The tale Parfit tells:Analytic Metaphysics of Personal Identity vs. Wittgensteinian Film and Literature

Read, Rupert (2015) The tale Parfit tells:Analytic Metaphysics of Personal Identity vs. Wittgensteinian Film and Literature. Philosophy and Literature, 39 (1). pp. 128-153. ISSN 1086-329X

[img]
Preview
PDF (The Tale Parfit Tells) - Published Version
Download (312kB) | Preview

Abstract

At the center of Derek Parfit’s Reasons and Persons is nestled a famous short story about a person who uses a teletransporter. Parfit argues that his “thought experiment” shows that “personal identity”—as (analytic) philosophy understands it—doesn’t matter. As long as I know that my “self” on Mars is unharmed by the teletransporter, it shouldn’t matter to me that I remain on Earth, soon to die. I use Christopher Priest’s novel The Prestige and the Nolan brothers’ film of it to challenge the method and alleged moral of this “branch-line” teletransportation thought experiment, treating it as a work of literature in miniature.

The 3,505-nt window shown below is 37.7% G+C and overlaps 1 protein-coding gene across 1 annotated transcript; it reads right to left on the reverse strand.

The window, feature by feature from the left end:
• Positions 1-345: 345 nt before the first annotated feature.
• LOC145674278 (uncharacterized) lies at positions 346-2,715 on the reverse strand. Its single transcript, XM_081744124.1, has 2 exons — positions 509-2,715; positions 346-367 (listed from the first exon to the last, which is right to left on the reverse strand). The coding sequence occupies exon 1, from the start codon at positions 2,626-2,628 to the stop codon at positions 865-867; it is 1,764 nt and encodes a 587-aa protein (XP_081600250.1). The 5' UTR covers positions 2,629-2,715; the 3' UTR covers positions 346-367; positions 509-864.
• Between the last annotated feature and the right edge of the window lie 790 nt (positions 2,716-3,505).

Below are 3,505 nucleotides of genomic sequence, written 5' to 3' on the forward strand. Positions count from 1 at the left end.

Item Type: Article
Faculty \ School: Faculty of Arts and Humanities > School of Politics, Philosophy, Language and Communication Studies
University of East Anglia > Faculty of Arts and Humanities > Research Groups > Philosophy
Depositing User: Pure Connector
Date Deposited: 19 Dec 2015 07:06
Last Modified: 13 Oct 2019 00:06
URI: https://ueaeprints.uea.ac.uk/id/eprint/55754
DOI: 10.1353/phl.2015.0011

Actions (login required)

View Item View Item